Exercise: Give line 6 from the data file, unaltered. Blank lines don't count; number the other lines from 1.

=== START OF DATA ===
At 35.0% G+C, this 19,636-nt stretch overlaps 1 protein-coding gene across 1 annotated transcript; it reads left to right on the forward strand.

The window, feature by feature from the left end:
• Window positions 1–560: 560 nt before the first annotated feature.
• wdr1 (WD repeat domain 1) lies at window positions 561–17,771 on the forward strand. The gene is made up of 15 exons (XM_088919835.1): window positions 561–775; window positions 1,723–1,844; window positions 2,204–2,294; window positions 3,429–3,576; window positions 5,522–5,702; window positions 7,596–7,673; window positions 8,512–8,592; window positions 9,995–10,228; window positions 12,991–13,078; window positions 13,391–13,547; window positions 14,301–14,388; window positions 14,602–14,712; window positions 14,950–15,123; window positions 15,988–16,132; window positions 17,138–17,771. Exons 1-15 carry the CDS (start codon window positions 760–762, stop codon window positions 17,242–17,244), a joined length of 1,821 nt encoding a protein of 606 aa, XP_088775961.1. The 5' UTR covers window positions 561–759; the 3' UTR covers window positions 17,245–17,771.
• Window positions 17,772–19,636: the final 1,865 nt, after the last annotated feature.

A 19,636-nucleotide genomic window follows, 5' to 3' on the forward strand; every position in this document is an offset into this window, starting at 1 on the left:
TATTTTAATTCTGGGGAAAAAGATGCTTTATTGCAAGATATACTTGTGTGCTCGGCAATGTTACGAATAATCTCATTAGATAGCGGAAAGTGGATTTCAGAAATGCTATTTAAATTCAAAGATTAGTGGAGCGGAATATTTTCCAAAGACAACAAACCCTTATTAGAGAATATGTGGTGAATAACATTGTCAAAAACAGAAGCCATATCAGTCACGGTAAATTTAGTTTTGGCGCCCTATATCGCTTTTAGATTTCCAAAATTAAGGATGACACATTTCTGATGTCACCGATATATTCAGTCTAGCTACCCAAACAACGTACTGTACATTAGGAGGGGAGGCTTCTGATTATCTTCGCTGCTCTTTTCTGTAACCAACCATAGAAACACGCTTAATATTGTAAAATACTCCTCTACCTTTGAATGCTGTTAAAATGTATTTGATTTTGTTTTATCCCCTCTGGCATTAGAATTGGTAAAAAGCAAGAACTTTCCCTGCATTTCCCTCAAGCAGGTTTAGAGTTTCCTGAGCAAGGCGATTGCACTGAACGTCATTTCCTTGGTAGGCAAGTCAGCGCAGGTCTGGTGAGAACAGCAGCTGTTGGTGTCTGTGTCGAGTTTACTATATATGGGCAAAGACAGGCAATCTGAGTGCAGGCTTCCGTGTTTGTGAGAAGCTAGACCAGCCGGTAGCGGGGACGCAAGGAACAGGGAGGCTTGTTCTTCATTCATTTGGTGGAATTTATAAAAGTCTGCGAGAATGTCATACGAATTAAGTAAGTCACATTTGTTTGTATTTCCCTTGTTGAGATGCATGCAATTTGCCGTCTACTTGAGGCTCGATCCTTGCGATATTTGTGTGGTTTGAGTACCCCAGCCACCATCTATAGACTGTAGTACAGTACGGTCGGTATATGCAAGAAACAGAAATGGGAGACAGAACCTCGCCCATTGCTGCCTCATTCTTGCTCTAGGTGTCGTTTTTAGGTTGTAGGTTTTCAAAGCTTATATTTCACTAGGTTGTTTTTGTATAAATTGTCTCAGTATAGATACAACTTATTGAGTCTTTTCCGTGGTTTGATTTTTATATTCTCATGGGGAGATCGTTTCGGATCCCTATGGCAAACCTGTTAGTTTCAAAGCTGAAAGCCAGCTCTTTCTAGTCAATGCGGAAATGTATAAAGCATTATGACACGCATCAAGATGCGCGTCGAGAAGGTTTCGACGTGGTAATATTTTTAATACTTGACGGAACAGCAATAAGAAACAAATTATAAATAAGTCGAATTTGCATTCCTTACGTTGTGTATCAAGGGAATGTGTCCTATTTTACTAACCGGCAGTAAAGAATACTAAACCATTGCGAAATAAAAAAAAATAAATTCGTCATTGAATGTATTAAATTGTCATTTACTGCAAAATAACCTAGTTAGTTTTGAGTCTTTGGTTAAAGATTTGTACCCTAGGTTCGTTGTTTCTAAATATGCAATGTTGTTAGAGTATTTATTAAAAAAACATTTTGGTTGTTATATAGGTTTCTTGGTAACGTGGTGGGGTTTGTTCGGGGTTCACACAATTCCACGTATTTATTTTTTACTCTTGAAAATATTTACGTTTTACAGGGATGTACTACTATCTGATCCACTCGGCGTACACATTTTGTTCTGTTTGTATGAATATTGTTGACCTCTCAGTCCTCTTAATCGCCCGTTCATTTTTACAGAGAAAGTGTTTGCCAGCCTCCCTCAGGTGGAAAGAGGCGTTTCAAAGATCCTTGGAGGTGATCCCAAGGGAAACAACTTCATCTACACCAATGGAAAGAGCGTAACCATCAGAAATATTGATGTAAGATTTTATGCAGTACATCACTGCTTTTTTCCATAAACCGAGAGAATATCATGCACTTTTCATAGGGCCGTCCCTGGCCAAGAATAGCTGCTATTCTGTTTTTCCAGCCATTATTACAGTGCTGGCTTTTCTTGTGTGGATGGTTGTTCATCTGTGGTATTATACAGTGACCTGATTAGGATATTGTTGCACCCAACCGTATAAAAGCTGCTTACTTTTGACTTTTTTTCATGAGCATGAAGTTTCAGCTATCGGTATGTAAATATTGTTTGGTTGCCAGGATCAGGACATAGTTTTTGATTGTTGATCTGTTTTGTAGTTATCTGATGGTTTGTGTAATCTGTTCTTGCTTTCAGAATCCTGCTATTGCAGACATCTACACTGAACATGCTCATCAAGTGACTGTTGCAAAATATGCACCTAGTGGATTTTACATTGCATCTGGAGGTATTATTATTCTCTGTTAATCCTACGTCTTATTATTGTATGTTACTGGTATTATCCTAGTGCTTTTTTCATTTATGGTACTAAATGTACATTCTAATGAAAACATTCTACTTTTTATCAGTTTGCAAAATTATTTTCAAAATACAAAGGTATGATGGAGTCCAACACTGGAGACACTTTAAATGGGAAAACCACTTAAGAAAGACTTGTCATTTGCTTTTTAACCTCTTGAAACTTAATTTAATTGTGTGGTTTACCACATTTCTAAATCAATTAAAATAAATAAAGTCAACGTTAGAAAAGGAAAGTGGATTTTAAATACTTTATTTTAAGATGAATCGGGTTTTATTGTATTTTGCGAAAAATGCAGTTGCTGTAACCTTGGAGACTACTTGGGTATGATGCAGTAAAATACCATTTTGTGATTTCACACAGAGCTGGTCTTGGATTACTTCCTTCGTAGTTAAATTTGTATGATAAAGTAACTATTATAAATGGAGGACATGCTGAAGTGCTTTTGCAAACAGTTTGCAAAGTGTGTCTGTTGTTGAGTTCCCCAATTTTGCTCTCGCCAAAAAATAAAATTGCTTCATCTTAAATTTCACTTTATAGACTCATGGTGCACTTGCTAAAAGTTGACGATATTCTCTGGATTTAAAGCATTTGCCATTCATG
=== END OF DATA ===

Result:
A 19,636-nucleotide genomic window follows, 5' to 3' on the forward strand; every position in this document is an offset into this window, starting at 1 on the left: